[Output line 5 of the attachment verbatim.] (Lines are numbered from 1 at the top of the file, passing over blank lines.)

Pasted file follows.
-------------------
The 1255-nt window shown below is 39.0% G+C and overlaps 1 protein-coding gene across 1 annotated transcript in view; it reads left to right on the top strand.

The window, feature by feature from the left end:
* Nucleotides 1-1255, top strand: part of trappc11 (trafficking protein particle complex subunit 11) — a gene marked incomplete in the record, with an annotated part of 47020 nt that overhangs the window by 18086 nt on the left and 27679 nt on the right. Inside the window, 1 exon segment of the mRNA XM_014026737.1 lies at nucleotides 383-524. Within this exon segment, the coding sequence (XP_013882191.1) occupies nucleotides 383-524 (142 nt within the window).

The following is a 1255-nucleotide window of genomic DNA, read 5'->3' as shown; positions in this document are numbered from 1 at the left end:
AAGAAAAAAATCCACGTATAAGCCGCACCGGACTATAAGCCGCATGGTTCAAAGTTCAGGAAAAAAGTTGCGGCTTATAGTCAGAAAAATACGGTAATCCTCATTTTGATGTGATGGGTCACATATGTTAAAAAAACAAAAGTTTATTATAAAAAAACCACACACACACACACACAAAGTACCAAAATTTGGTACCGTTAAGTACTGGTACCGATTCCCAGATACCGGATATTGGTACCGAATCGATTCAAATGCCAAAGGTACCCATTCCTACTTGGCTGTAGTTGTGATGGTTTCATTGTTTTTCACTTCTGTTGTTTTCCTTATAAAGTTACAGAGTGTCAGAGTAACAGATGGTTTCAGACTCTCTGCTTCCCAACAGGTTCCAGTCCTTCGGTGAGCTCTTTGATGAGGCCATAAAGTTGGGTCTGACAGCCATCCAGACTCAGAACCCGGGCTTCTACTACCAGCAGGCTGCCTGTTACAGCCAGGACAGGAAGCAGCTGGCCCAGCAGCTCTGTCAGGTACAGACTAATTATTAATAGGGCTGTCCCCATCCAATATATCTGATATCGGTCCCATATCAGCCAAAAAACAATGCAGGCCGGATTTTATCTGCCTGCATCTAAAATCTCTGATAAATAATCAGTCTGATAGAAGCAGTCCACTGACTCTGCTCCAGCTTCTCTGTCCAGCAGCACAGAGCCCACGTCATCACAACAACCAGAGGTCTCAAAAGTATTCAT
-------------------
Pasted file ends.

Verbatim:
AAGAAAAAAATCCACGTATAAGCCGCACCGGACTATAAGCCGCATGGTTCAAAGTTCAGGAAAAAAGTTGCGGCTTATAGTCAGAAAAATACGGTAATCCTCATTTTGATGTGATGGGTCACATATGTTAAAAAAACAAAAGTTTATTATAAAAAAACCACACACACACACACACAAAGTACCAAAATTTGGTACCGTTAAGTACTGGTACCGATTCCCAGATACCGGATATTGGTACCGAATCGATTCAAATGCCAAAGGTACCCATTCCTACTTGGCTGTAGTTGTGATGGTTTCATTGTTTTTCACTTCTGTTGTTTTCCTTATAAAGTTACAGAGTGTCAGAGTAACAGATGGTTTCAGACTCTCTGCTTCCCAACAGGTTCCAGTCCTTCGGTGAGCTCTTTGATGAGGCCATAAAGTTGGGTCTGACAGCCATCCAGACTCAGAACCCGGGCTTCTACTACCAGCAGGCTGCCTGTTACAGCCAGGACAGGAAGCAGCTGGCCCAGCAGCTCTGTCAGGTACAGACTAATTATTAATAGGGCTGTCCCCATCCAATATATCTGATATCGGTCCCATATCAGCCAAAAAACAATGCAGGCCGGATTTTATCTGCCTGCATCTAAAATCTCTGATAAATAATCAGTCTGATAGAAGCAGTCCACTGACTCTGCTCCAGCTTCTCTGTCCAGCAGCACAGAGCCCACGTCATCACAACAACCAGAGGTCTCAAAAGTATTCAT